AG answers question over how much EDC may spend

Q: There is disagreement among members of our EDC about how much they are allowed, as a quasi-governmental entity that serves at the pleasure of the city, to spend on promotional efforts this year, or any fiscal year, for that matter. Can you help me scrape up some authoritative information on this topic? By the way, our EDC is funded by a 4A half-cent sales tax.

A: Local Government Code Sec. 504105, Type A Corporations, Limitations on Use of Revenues for Promotional Purpose, deserves your attention. And there is an attorney general opinion that may save you some time. Back in 2003, then-Attorney General Greg Abbott’s staff produced Opinion No. GA-0086, answering “whether the Hutto Economic Development Corporation may pay for construction of a hippopotamus statue as a promotional purpose.” Your EDC may not be thinking about hippos or statues of other large mammals, but the opinion has a few bits of information that might be relevant and helpful nevertheless.

The summary of the opinion says the EDC “may not spend more than 10 percent of its current annual revenues for promotional purposes in any given year. In addition, unexpended revenues specifically set aside for promotional purposes in past years may be expended for such purposes.” It’s possible there are some unused funds from previous years that when added to this year’s proposed expenditure may give the impression that the EDC wishes to spent more than the 10 percent referenced above. Number crunching needs to happen.

Q: A local pastor seeks to place a help wanted ad in our classified section, and he’s adamant about the wording. He wants his ad crafted specifically to attract female applicants of a certain religious persuasion. I know about the Fair Housing Administration’s caution-word list, but is this different because it’s an employment ad?

A: The federal Equal Employment Opportunity Commission is the agency that addresses advertising-wording questions related to hiring. See Under the heading of Job Advertisements, you will read: “It is illegal for an employer to publish a job advertisement that shows a preference for or discourages someone from applying for a job because of his or her race, color, religion, sex (including pregnancy), national origin, age, disability or genetic information.” There have been legal challenges to this federal non-discrimination law, but as long as the First Amendment is part of the U.S. Constitution, no one can force you to publish anything against your will. Citizens who disagree with you are free to start their own newspapers and bear the risks of publishing.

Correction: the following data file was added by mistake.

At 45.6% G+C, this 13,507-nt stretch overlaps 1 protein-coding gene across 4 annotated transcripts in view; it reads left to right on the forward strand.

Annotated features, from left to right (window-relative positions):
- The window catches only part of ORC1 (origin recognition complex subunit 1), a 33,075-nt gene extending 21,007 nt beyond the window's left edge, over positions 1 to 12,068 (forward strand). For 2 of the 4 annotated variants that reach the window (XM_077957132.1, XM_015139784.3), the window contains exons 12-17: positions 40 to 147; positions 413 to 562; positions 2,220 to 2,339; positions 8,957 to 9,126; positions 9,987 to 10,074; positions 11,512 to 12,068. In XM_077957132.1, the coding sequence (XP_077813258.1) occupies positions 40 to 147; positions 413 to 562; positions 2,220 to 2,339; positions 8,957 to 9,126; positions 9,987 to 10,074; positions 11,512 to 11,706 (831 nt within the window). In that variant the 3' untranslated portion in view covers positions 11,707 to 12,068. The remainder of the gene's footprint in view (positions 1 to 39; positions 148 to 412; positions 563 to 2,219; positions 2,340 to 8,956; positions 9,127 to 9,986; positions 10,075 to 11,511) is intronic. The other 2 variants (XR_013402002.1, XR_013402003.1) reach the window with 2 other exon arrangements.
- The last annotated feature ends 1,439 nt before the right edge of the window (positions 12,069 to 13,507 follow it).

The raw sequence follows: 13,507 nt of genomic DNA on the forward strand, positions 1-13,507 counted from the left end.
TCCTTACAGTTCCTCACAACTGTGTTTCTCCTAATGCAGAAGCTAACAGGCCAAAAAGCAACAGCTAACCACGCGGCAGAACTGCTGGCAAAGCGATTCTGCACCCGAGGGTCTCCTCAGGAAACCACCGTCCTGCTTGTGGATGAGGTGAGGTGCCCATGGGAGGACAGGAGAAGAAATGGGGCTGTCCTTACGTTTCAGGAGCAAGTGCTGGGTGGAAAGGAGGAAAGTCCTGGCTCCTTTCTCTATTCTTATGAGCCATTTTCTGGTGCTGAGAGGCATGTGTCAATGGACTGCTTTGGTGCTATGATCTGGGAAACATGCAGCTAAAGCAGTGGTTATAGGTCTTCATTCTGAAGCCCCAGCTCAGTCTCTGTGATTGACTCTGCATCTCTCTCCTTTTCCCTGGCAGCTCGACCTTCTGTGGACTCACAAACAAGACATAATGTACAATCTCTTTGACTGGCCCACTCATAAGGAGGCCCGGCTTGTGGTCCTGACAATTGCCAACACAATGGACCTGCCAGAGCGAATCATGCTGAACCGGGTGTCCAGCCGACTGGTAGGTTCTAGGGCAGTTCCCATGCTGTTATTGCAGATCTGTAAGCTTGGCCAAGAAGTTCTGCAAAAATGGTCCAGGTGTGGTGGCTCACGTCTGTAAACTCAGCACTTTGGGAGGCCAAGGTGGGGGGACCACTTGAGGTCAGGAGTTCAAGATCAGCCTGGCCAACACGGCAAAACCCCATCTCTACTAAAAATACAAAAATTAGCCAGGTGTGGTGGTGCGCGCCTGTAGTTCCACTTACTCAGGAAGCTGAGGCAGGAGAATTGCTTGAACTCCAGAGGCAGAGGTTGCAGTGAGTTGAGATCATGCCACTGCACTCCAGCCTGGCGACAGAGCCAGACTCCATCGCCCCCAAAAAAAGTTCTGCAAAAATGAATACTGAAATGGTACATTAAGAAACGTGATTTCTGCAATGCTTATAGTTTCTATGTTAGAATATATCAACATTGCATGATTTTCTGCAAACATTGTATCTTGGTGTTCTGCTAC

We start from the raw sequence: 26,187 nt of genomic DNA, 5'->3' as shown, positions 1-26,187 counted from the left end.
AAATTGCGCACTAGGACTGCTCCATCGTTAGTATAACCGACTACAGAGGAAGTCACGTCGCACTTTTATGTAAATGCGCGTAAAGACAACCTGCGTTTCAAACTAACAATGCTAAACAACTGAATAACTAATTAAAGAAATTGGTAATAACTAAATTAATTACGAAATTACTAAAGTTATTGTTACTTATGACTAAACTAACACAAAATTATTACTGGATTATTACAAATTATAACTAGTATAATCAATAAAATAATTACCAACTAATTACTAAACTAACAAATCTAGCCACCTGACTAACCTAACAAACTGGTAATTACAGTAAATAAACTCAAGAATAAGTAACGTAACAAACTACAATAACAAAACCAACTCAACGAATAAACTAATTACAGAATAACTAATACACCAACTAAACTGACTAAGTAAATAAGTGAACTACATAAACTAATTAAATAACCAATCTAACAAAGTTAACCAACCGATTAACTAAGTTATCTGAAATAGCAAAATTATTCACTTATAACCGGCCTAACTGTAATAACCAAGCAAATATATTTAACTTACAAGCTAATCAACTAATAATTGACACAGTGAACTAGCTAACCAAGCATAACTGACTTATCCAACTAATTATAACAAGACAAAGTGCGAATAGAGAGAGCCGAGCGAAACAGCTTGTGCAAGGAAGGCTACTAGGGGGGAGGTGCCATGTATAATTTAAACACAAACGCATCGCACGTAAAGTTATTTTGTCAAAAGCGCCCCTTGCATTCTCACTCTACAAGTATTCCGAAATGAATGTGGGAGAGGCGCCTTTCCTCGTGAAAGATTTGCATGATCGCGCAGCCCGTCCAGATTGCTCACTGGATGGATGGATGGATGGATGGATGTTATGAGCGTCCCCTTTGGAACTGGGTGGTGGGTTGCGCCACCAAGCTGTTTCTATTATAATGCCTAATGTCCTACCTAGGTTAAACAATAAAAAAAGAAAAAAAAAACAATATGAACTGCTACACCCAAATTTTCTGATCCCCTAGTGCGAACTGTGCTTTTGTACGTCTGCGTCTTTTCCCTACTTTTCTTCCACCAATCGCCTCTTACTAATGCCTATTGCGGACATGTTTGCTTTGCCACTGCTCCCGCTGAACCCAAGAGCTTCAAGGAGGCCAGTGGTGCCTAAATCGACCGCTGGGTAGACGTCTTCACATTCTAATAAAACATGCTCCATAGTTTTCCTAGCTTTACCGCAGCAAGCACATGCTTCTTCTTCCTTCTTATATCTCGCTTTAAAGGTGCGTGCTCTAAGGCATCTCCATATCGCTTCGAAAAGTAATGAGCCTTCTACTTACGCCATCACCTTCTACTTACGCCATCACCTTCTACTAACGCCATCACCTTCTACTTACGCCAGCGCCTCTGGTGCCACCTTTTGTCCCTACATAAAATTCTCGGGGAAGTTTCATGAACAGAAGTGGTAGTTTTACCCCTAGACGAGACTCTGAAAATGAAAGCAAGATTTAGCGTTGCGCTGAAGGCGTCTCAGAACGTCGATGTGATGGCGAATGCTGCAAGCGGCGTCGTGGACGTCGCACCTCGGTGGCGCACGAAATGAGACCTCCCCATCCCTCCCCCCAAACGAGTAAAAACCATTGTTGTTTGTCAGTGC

Q: I get jabs now and then over how newspapers get a state sales tax exemption for subscriptions and single-copy sales. I need a fact or two to bring this into perspective. How much revenue does the state forego because of that newspaper sales tax exemption?

A: You’ll find that kind of information in the Texas Comptroller’s publication, Tax Exemptions & Tax Incidence: A Report to the Governor and the 83rd Texas Legislature, March 2013. See:

Table 2 of the publication states the value of sales tax exemptions, fiscal 2013 to 2018, in millions of dollars. Scroll down to Tax Code Sec. 151.319 in the left-hand column and you will find Newspapers and Property Used in Publications, listed at 8.6 in 2013, 8.3 in 2014, 8.1 in 2015, 7.8 in 2016, 7.6 in 2017 and 7.3 in 2018. The next line below, you’ll see similar figures for newspapers, which might well be the numbers you’re looking for. In the line after that, you’ll see newspaper inserts. Now, while you’re on Table 2, compare those newspaper figures to other industries’ tax exemption projections. 

Finally, check Table 1. You will readily discern that newspaper sales tax exemptions amount to a micro-thin slice of the value of sales tax exemptions, exclusions and discounts of all industries statewide. In 2013, that amount was nearly $36 billion, and newspaper exemptions amounted to $8 million. In 2014, the amount is projected at nearly $37 billion, and so on. To express the newspaper sales and use tax exemption total as a percentage of the whole for the year 2013, divide $8 million by $36 billion and you get 0.000222222. That is 22 ten-thousands of 1 percent.

Q: Some of our city council members are operating under the understanding they cannot discuss with me (or anyone) their closed session debates. Do you have any documentation that will help support my contention that they can (on permissible subjects) if they so desire? I’m coming up dry on the right language.

A: Share this landmark Texas attorney general opinion with them, Opinion No. JM-1071: